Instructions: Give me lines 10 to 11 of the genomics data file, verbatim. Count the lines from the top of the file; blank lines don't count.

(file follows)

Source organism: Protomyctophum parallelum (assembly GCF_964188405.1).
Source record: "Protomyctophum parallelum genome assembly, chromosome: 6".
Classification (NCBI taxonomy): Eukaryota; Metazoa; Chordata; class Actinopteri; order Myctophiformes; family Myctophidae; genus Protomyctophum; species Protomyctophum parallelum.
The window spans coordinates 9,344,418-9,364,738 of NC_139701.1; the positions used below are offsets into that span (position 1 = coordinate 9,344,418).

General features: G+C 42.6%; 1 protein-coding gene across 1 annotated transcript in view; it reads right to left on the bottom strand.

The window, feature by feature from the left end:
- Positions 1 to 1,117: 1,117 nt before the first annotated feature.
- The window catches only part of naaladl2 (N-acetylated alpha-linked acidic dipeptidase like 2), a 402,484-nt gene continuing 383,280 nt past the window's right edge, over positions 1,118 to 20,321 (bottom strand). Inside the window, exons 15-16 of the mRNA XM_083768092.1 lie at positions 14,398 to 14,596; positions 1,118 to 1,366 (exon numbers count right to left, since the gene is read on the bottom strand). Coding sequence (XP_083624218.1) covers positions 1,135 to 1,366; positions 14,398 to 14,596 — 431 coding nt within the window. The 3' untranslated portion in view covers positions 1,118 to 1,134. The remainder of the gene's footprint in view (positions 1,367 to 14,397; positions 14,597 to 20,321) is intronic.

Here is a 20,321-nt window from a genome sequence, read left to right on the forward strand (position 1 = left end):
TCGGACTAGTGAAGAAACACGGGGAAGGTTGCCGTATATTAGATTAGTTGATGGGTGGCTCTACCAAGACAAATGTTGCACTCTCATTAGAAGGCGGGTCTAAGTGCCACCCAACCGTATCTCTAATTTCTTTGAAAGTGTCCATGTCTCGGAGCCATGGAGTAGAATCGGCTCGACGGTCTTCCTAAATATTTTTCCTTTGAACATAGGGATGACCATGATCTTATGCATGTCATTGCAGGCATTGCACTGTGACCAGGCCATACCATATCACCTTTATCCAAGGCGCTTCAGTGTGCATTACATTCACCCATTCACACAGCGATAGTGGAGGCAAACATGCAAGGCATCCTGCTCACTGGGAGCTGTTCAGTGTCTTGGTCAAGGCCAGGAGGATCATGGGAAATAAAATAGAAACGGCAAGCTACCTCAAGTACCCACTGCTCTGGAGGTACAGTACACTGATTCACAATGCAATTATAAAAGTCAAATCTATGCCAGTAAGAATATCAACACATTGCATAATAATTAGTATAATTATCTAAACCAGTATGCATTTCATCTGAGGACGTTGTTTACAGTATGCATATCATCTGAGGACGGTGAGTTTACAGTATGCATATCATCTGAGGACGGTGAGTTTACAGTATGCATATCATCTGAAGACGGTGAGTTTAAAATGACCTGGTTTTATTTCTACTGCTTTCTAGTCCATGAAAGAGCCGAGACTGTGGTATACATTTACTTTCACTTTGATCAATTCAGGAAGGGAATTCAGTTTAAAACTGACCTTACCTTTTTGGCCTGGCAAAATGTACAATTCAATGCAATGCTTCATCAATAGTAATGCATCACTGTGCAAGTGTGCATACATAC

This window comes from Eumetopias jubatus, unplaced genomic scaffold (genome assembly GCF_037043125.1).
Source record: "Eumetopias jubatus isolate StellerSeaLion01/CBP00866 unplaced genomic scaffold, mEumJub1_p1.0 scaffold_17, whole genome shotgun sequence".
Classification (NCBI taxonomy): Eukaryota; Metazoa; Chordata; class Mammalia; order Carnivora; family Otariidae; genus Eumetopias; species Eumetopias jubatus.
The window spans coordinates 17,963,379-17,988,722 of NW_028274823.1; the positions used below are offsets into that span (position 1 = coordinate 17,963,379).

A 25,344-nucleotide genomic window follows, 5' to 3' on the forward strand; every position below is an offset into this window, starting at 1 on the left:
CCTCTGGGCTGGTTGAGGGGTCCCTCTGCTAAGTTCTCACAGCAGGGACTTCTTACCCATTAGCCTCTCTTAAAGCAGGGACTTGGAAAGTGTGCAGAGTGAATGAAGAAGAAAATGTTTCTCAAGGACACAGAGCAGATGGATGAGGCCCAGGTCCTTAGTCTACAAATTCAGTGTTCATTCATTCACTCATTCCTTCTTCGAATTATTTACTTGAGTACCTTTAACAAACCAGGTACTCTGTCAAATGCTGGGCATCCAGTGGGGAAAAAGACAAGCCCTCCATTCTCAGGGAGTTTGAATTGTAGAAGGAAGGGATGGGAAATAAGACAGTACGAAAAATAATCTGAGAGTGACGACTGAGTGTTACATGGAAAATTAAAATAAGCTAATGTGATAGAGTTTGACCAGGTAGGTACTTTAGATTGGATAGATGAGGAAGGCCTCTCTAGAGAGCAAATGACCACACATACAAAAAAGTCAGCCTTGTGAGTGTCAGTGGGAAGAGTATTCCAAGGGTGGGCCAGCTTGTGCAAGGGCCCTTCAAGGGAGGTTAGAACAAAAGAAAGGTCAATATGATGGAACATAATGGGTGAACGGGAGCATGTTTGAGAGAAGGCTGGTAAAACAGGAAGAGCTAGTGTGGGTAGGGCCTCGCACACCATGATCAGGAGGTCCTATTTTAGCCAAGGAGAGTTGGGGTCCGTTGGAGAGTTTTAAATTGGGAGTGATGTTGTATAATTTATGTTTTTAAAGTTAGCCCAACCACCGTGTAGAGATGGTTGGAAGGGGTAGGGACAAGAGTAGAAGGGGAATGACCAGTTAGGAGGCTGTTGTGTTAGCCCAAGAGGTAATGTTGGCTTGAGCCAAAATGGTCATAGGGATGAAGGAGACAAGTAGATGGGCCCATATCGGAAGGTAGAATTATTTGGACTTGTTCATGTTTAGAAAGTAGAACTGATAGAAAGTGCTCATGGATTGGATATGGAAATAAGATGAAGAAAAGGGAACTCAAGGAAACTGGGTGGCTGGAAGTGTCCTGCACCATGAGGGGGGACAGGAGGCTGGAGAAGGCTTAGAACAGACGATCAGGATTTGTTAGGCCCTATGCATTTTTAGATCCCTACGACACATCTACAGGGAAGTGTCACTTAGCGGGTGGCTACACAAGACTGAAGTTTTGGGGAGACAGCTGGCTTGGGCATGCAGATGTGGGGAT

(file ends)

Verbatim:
TCGGACTAGTGAAGAAACACGGGGAAGGTTGCCGTATATTAGATTAGTTGATGGGTGGCTCTACCAAGACAAATGTTGCACTCTCATTAGAAGGCGGGTCTAAGTGCCACCCAACCGTATCTCTAATTTCTTTGAAAGTGTCCATGTCTCGGAGCCATGGAGTAGAATCGGCTCGACGGTCTTCCTAAATATTTTTCCTTTGAACATAGGGATGACCATGATCTTATGCATGTCATTGCAGGCATTGCACTGTGACCAGGCCATACCATATCACCTTTATCCAAGGCGCTTCAGTGTGCATTACATTCACCCATTCACACAGCGATAGTGGAGGCAAACATGCAAGGCATCCTGCTCACTGGGAGCTGTTCAGTGTCTTGGTCAAGGCCAGGAGGATCATGGGAAATAAAATAGAAACGGCAAGCTACCTCAAGTACCCACTGCTCTGGAGGTACAGTACACTGATTCACAATGCAATTATAAAAGTCAAATCTATGCCAGTAAGAATATCAACACATTGCATAATAATTAGTATAATTATCTAAACCAGTATGCATTTCATCTGAGGACGTTGTTTACAGTATGCATATCATCTGAGGACGGTGAGTTTACAGTATGCATATCATCTGAGGACGGTGAGTTTACAGTATGCATATCATCTGAAGACGGTGAGTTTAAAATGACCTGGTTTTATTTCTACTGCTTTCTAGTCCATGAAAGAGCCGAGACTGTGGTATACATTTACTTTCACTTTGATCAATTCAGGAAGGGAATTCAGTTTAAAACTGACCTTACCTTTTTGGCCTGGCAAAATGTACAATTCAATGCAATGCTTCATCAATAGTAATGCATCACTGTGCAAGTGTGCATACATAC

This window comes from Eumetopias jubatus, unplaced genomic scaffold (genome assembly GCF_037043125.1).